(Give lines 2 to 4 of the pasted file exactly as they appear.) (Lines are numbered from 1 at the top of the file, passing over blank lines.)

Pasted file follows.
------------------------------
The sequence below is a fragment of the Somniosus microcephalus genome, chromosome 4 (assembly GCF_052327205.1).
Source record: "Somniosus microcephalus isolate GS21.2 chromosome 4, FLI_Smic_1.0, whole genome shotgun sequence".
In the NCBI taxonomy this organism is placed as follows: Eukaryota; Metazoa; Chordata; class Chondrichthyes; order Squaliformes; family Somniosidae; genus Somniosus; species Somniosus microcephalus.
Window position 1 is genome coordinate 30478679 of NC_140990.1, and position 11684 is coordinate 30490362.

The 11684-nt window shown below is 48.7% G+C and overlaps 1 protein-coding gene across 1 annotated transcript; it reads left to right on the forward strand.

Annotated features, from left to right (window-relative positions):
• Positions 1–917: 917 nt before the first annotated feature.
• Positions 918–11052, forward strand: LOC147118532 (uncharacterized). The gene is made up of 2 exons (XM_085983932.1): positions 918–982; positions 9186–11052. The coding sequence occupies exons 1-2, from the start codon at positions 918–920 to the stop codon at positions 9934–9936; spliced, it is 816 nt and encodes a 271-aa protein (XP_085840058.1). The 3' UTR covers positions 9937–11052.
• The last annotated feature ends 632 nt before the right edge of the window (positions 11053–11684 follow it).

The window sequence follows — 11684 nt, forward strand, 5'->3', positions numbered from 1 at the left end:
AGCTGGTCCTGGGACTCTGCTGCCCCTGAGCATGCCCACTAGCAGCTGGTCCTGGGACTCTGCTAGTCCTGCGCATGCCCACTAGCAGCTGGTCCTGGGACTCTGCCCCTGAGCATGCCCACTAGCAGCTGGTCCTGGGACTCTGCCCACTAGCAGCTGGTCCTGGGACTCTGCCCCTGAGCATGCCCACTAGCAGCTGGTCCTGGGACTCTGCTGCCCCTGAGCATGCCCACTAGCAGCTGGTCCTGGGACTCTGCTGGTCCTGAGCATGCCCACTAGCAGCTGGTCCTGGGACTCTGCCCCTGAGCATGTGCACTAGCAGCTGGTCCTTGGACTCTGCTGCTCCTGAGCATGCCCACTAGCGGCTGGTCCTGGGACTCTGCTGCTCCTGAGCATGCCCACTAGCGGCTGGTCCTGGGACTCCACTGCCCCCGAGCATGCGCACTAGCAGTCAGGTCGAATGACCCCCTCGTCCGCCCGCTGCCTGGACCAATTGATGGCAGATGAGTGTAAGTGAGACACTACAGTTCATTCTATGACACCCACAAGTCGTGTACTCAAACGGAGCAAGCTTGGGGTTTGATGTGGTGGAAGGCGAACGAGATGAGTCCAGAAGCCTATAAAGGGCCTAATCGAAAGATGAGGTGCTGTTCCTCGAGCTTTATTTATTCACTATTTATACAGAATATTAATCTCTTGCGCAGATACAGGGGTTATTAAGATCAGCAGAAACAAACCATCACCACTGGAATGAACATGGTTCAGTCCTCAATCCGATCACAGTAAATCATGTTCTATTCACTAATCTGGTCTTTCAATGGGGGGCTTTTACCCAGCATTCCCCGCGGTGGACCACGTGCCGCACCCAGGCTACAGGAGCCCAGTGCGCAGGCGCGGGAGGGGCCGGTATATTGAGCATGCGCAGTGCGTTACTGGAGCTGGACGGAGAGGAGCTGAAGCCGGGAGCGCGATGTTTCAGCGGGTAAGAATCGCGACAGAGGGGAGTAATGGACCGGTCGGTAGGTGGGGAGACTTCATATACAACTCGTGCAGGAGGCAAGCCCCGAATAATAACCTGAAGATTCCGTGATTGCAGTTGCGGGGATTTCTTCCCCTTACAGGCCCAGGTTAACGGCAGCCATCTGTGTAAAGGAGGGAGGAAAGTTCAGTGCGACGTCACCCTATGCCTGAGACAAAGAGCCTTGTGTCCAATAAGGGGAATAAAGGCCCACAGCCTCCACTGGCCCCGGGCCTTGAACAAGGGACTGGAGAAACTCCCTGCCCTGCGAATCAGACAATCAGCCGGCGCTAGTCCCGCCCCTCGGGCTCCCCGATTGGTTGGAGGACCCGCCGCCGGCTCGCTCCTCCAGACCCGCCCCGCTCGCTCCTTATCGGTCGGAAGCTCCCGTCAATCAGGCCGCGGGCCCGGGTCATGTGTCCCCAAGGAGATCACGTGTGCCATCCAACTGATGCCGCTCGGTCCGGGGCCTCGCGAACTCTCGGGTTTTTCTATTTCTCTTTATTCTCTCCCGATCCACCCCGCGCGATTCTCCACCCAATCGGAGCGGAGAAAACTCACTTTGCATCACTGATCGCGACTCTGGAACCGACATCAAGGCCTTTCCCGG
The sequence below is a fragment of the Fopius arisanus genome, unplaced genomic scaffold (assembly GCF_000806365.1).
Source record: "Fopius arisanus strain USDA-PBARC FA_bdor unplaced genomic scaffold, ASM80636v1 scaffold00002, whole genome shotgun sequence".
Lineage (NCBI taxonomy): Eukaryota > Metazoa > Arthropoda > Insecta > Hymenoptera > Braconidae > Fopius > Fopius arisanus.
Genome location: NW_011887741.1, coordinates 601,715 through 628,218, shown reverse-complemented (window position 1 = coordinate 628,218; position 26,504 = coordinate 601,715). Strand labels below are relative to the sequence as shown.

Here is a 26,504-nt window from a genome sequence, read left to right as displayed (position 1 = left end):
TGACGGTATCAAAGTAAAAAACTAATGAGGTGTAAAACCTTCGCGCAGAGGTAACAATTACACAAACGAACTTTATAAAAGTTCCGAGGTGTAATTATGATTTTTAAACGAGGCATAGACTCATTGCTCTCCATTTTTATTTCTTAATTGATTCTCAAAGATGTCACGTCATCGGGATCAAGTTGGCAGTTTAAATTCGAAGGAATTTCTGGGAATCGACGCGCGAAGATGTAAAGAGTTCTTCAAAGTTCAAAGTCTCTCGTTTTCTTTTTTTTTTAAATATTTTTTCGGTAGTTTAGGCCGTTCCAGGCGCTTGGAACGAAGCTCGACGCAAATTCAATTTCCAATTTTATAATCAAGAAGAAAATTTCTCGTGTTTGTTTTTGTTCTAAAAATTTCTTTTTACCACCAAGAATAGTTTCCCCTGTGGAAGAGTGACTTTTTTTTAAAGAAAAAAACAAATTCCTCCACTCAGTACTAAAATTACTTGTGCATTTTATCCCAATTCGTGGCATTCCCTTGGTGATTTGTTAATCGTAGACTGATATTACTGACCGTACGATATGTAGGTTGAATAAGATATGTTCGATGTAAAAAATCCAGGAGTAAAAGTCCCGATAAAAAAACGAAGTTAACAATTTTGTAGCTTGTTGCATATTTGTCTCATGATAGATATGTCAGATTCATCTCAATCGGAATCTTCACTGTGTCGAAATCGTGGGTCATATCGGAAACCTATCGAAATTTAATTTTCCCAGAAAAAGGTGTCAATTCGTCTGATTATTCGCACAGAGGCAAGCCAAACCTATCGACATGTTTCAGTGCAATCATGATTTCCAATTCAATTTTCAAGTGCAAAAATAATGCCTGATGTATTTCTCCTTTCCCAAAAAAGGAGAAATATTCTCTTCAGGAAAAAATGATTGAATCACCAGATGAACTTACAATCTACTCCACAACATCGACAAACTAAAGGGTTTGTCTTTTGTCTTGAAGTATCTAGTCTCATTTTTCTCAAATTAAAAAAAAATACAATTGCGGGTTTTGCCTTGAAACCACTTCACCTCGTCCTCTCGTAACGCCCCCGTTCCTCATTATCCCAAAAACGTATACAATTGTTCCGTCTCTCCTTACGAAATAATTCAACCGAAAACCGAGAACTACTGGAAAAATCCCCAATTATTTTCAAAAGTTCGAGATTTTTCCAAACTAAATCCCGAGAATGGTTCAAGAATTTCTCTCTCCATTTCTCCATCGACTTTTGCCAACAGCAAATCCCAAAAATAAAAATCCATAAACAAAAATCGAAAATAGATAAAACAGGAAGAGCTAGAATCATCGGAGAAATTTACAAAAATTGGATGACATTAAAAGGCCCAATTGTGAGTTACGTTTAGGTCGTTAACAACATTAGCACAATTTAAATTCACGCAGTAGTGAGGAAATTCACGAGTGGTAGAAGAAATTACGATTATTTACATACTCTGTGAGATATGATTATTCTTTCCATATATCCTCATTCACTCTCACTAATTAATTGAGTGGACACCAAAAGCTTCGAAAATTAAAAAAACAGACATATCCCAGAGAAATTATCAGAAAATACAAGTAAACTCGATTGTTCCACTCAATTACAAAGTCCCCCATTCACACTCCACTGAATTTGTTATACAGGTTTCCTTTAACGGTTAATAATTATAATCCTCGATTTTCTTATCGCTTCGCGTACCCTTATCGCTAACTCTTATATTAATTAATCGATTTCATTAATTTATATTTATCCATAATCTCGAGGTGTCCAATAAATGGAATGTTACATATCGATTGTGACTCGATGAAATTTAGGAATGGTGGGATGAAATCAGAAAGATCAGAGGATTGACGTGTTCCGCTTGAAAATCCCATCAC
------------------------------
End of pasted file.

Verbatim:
Source record: "Somniosus microcephalus isolate GS21.2 chromosome 4, FLI_Smic_1.0, whole genome shotgun sequence".
In the NCBI taxonomy this organism is placed as follows: Eukaryota; Metazoa; Chordata; class Chondrichthyes; order Squaliformes; family Somniosidae; genus Somniosus; species Somniosus microcephalus.
Window position 1 is genome coordinate 30478679 of NC_140990.1, and position 11684 is coordinate 30490362.